Laura Kaiser, president and CEO of SSM Health, added, "The best way to control the rising cost of health care in the United States is for payers, providers, and pharmaceutical companies to work together and share responsibility in making care affordable. … Until that time, initiatives such as this will foster our ability to protect patients from drug shortages and price increases that limit their ability to access the care they need."
Separately, Carolyn Clancy, who leads the Veterans Health Administration, said, "Our strong interest here is minimizing the impact of any shortages of generic drugs." VA has the ability to negotiate drug prices, but does not "necessarily control supply," Clancy noted, so VA has not been immune to the shortages affecting other providers.
Erin Fox, a drug shortage expert at the University of Utah, said the hospitals' idea holds promise. "I think anything that increases the number of suppliers will help," Fox said.
Kevin Schulman—a professor of medicine at the Duke University School of Medicine, who has studied the generic drug market—said, "If they all agree to buy enough to sustain this effort, you will have a huge threat to people that are trying to manipulate the generic drug market. They will want to think twice."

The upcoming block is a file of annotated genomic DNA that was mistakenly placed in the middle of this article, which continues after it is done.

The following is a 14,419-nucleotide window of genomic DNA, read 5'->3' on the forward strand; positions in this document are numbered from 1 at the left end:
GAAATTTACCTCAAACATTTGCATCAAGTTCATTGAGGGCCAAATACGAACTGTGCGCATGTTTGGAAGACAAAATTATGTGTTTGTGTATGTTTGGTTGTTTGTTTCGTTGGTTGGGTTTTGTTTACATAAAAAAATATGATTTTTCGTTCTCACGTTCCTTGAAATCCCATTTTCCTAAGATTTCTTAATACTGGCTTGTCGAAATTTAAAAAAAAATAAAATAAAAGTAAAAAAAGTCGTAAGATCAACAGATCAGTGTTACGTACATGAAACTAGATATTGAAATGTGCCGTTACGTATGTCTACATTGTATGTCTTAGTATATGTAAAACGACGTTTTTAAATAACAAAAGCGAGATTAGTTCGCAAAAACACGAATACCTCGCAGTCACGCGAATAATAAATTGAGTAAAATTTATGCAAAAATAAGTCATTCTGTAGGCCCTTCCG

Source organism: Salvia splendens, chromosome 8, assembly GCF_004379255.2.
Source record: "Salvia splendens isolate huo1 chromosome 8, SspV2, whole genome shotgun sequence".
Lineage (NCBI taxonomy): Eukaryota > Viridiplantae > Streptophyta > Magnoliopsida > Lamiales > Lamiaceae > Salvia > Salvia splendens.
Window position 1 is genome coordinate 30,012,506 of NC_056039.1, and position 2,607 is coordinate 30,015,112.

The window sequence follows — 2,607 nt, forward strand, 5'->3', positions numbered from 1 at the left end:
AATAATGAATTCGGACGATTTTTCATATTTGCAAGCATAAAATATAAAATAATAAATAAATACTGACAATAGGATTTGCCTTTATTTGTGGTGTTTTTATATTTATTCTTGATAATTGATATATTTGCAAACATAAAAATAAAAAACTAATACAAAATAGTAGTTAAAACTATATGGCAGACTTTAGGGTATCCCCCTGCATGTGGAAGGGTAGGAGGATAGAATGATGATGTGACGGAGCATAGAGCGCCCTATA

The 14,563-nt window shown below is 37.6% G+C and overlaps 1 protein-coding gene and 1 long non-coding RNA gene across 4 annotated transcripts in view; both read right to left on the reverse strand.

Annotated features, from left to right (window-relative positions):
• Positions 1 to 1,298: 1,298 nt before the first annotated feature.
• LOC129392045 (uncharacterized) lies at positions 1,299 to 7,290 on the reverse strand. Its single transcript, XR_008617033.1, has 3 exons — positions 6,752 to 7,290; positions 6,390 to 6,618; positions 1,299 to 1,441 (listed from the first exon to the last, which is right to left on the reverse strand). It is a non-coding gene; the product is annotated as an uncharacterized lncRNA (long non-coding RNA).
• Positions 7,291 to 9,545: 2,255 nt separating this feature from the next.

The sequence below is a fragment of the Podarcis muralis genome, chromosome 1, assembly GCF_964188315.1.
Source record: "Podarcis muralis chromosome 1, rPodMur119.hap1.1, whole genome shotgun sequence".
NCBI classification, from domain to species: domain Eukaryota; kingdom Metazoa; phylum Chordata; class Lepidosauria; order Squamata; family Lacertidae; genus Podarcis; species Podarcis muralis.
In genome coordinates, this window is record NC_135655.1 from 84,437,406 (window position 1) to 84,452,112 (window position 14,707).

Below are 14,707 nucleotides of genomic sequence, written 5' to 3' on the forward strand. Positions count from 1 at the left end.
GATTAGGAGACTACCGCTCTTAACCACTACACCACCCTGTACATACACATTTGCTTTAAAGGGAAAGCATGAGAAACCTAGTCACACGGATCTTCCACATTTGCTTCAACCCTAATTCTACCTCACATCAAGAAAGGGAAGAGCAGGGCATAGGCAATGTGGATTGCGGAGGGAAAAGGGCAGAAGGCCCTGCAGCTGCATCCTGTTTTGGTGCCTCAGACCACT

Meanwhile, the Association for Accessible Medicines, the trade group for generic drugmakers, said its members generally support competition. Spokesperson Allen Goldberg said, "The whole generic industry is premised on competition, and that competition brings dramatic savings for patients" (Abelson/Thomas, New York Times, 1/18; Teichert, Modern Healthcare, 1/18).
Advisory Board's take
Yulan Egan, Practice Manager, Health Care Advisory Board
The past few months have seen a wave of major health care deals, so it can be tempting to lump them altogether, but this latest announcement differs from other recent initiatives in two important respects.